Here at BottleHound, we're big fans of fernet, a botanical-infused spirit that may remind novices of Listerine but inspires devotion among industry insiders. In the mid-19th century, right around the same time that Bernandino Branca was making his first batches of Italy’s most famous fernet, a German entrepreneur was opening a vinegar factory that his son would later turn into a distillery. Their flagship spirit? Another herbal liqueur marketed as medicinal, infused with a list of botanicals more than twice as long as Fernet-Branca’s recipe -- 56, vs. the Italian product’s 27 -- and with a taste that, like fernet, can be described as “challenging.” So why isn’t Jägermeister a darling of the craft cocktail scene?
Blame an American importer named Sidney Frank, the Jägerettes, and a certain energy drink that co-opted the German liqueur at exactly the wrong moment in drinking history. In the early 1970s, the Jägermeister brand recognized that its product -- whose name means “Master Hunter” and which was originally promoted as a traditional digestif -- wasn’t connecting with contemporary youth, and the company began sponsoring soccer and motor racing. Around the same time, Frank was looking for an unusual product to bring to the U.S. market, and Jägermeister was up for grabs. He got a break when a Baton Rouge newspaper declared that it was “like instant Valium,” and he capitalized on that momentum by creating the Jägerettes, a sales force in fishnet stockings who were deployed to pour shots in college bars.
And then came the Jägerbomb. In the tradition of every other drink ending in the word “bomb,” a shot of Jäger is dropped into a pint glass containing half a can of Red Bull. Born in Lake Tahoe circa 1997 -- ten years after the energy drink first hit the market -- and served to exhausted skiers who wanted to party when they came in off the slopes, the Jägerbomb is said to pump you up and soothe you down at the same time. Unfortunately, the combo can cause irregular heartbeat, elevated blood pressure, and even strokes, according to several medical studies.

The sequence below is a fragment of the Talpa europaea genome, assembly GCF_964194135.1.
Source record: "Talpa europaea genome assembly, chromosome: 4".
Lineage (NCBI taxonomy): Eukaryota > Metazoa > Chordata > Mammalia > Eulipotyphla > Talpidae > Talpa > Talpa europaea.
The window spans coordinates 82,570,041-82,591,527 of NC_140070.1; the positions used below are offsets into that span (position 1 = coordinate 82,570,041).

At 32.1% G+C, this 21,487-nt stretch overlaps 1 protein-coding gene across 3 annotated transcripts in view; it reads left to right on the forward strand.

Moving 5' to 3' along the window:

The Jägerbomb has also had a devastating effect on the liqueur’s reputation and image. The shot + energy drink combo -- never actually promoted by the Jägermeister company itself, by the way -- has linked the spirit in the minds of a generation of drinkers with, in the words of one BottleHound observer, “nights they’ll never forget and can’t really remember.” The fact that the Jägerbomb became a phenomenon just moments, culturally speaking, before the rise of the craft cocktail movement meant that the same bartenders and drinkers who have embraced fernet and other amari -- similar products with botanical bitterness and European pedigrees -- have turned their backs on the German spirit.
Is there a third act ahead for Jägermeister, though? After life as a medicinal tipple for German grandpas and as a party shot for college kids, can it make a comeback when we’ve all run out of other spirits to explore?